Understanding Alfalfa Hay Protein Content and its Factors

Alfalfa hay is a popular forage crop known for its high nutritional value, particularly its protein content. Protein is an essential component of a balanced diet for livestock, making alfalfa hay a valuable feed option for many farmers and ranchers. In this article, we will explore the protein content of alfalfa hay and discuss the factors that can affect it.

Alfalfa Hay Protein Content

Alfalfa hay is known for its high protein content, which is one of the reasons why it is widely used as a feed for livestock. On average, alfalfa hay contains around 15-20% crude protein. This means that for every pound of alfalfa hay, you can expect to find approximately 0.15-0.20 pounds of protein.

The protein content of alfalfa hay can vary depending on various factors, including the stage of maturity at harvest, environmental conditions, and the variety of alfalfa. Let’s take a closer look at these factors.

Factors Affecting Alfalfa Hay Protein Content

1. Stage of Maturity

The stage of maturity at which alfalfa is harvested plays a significant role in its protein content. Generally, younger alfalfa plants have higher protein content compared to more mature plants. This is because as the plant grows, it allocates more energy towards stem and leaf development, resulting in a decrease in protein content.

Therefore, if high protein content is a priority, it is recommended to harvest alfalfa at an early stage of maturity, typically when the plants are in the bud or early flowering stage.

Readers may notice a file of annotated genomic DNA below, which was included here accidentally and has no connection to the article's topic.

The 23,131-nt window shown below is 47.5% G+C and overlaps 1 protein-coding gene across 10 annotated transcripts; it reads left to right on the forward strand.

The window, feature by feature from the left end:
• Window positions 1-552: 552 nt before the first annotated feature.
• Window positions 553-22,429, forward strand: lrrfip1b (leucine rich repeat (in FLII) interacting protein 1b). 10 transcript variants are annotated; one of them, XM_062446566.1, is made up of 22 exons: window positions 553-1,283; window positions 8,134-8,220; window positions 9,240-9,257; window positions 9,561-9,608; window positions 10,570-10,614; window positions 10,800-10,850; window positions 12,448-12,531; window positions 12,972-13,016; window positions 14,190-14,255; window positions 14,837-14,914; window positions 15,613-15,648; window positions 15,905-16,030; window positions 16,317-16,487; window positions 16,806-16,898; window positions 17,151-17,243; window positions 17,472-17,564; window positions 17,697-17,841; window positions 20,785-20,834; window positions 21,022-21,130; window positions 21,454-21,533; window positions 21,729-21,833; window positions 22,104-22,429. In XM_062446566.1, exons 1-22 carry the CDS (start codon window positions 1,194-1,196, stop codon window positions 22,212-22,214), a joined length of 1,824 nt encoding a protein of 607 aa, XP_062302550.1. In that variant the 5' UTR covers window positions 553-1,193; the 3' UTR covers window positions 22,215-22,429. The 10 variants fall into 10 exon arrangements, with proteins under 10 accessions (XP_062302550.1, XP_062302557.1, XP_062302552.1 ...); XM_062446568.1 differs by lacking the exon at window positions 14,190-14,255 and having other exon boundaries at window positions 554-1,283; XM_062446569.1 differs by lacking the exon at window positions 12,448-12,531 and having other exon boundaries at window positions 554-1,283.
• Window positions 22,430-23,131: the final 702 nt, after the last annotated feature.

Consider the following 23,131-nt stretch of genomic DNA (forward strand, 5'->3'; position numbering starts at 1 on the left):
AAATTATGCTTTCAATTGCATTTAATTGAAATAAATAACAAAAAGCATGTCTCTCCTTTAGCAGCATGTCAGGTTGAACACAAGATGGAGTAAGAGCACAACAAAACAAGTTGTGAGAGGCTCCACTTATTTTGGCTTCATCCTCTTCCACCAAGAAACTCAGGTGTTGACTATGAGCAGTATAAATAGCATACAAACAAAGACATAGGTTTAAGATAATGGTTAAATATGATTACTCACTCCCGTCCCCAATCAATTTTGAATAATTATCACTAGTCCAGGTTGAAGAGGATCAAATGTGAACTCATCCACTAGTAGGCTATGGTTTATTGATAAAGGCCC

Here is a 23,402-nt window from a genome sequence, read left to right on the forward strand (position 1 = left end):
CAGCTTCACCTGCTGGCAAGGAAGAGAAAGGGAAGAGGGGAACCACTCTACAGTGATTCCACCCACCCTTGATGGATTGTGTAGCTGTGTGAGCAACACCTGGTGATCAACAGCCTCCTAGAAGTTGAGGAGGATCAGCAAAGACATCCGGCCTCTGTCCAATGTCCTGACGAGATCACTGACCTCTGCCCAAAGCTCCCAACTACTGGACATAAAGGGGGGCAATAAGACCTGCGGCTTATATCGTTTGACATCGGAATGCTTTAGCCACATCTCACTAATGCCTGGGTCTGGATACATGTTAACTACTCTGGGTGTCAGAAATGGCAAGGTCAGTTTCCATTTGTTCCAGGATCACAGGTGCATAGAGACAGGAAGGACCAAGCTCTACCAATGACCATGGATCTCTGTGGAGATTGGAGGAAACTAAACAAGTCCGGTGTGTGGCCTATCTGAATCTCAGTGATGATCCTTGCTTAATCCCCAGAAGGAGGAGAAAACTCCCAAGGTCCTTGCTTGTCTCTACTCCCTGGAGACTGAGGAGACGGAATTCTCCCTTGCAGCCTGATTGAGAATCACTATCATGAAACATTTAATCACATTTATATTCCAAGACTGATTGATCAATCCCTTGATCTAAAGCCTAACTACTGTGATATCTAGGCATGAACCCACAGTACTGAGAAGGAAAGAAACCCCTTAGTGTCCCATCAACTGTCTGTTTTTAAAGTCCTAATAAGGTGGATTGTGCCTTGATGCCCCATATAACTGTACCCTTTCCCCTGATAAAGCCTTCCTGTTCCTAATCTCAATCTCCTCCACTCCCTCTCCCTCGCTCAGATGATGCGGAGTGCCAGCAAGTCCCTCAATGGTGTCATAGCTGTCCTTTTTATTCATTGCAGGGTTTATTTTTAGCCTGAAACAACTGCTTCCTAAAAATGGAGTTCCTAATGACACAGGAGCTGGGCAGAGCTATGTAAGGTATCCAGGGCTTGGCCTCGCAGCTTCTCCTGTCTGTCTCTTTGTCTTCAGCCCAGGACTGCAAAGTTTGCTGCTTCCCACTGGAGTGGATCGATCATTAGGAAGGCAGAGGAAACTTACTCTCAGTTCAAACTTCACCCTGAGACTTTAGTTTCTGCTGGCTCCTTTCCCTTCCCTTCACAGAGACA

2. Environmental Conditions

The environmental conditions in which alfalfa is grown can also impact its protein content. Adequate sunlight, water, and nutrient availability are essential for optimal protein synthesis in plants. Insufficient sunlight or water, as well as nutrient deficiencies, can result in lower protein content in alfalfa hay.

Additionally, extreme weather conditions such as drought or excessive rainfall can also negatively affect protein synthesis in plants, leading to lower protein content in the harvested hay.

3. Variety of Alfalfa

There are different varieties of alfalfa available, and each may have variations in protein content. Some varieties are bred specifically for high protein content, while others may prioritize other traits such as yield or disease resistance. Therefore, the choice of alfalfa variety can influence the protein content of the harvested hay.

Profile of Protein in Alfalfa Hay

The protein in alfalfa hay is a combination of various amino acids, the building blocks of proteins. Alfalfa hay is particularly rich in essential amino acids, which are the ones that cannot be synthesized by the animal’s body and must be obtained through the diet.

The protein profile of alfalfa hay includes amino acids such as lysine, methionine, and histidine, which are important for animal growth and development. These amino acids contribute to the overall nutritional value of alfalfa hay as a feed source.

It is worth noting that the protein content of alfalfa hay can vary slightly depending on factors like storage conditions and processing methods. However, these variations are generally minimal and do not significantly impact the overall protein content of the hay.

List of Amino Acids in Alfalfa

Here is a list of some of the amino acids found in alfalfa hay:

  1. Arginine
  2. Cystine
  3. Histidine
  4. Isoleucine
  5. Leucine
  6. Lysine
  7. Methionine
  8. Phenylalanine
  9. Threonine
  10. Tryptophan
  11. Tyrosine
  12. Valine


Alfalfa hay is a valuable source of protein for livestock, with an average protein content of around 15-20%. Understanding the factors that affect protein content, such as the stage of maturity, environmental conditions, and the variety of alfalfa, can help farmers and ranchers make informed decisions when it comes to selecting and harvesting alfalfa hay.

By considering these factors and ensuring optimal growing conditions, farmers can maximize the protein content of their alfalfa hay, providing their animals with a nutritious and balanced diet.